After breakfast, and the obligatory comment in the visitors book, we spent a little while in the gardens of the lodge photographing the birdlife, before being picked up by our driver for the journey to Jaipur.
The journey took about 4 hours, and gave us a close up view into both Indian life, and Indian driving! The more you experience the roads, the more you see the patterns through the chaos. Roads are shared by pedestrians, cyclists, scooters and trucks as well as cattle, camels, wild boar and dogs. Oh, yes, and the occasional car. Somehow, through an intricate dance choreographed by car horns, everyone makes their way through the streets, passing within inches of each other, and rarely stopping.
Nearing Jaipur, we were taken to visit a temple, dedicated to the monkey god. Needless to say, there were monkeys everywhere. We kept ourselves busy photographing the architecture (which was grand, but had clearly seen better days), the monkeys, and also the children who were playing the pool.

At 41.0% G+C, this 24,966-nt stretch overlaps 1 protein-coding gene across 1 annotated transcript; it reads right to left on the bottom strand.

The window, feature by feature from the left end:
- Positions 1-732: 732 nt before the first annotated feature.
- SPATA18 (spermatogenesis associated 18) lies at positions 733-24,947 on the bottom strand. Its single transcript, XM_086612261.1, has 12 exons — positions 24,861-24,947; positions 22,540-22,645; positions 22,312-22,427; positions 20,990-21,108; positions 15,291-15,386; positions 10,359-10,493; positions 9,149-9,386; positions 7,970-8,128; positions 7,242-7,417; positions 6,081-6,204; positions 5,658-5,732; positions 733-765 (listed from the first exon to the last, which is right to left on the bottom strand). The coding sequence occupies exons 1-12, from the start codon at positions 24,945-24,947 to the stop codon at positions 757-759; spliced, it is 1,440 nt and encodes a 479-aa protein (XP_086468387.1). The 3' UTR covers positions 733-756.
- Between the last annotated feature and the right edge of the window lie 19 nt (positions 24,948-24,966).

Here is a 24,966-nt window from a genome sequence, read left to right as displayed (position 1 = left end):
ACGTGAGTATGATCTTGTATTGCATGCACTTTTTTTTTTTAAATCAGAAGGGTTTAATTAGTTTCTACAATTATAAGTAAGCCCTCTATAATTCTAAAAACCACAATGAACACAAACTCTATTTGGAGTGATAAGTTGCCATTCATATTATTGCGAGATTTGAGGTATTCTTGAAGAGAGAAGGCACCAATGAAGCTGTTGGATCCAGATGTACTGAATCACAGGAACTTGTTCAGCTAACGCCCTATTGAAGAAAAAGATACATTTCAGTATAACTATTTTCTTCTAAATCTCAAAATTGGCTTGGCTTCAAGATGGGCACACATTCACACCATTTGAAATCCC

Arriving in Jaipur, we were completely overwhelmed by the city, and the new scale of traffic we experienced. We tried to photograph the stalls on the side of the road, but were invariably thwarted by passing scooters and rickshaws.
After lunch in the Peacock Restaurant, we were taken to our hotel, and shown around by the rather obsequious hotel manager, who told us ‘everything about the hotel, including when it was built, and when it was not’. We have an impressive room, with separate sitting area (with my roll-in bed) and a balcony.
After a sunset visit to the Tiger Fort, at the top of the hills, and near the Amber Fort which we are to visit tomorrow, we returned back to town, and had fun taking photos in the dark of the crazy Jaipur traffic.
We finished the day with dinner in the rooftop restaurant at the hotel, accompanied by folk music and dancing, performed by 4 teenagers. The (girl) dancers were impressive, the (boy) musicians, rather less so.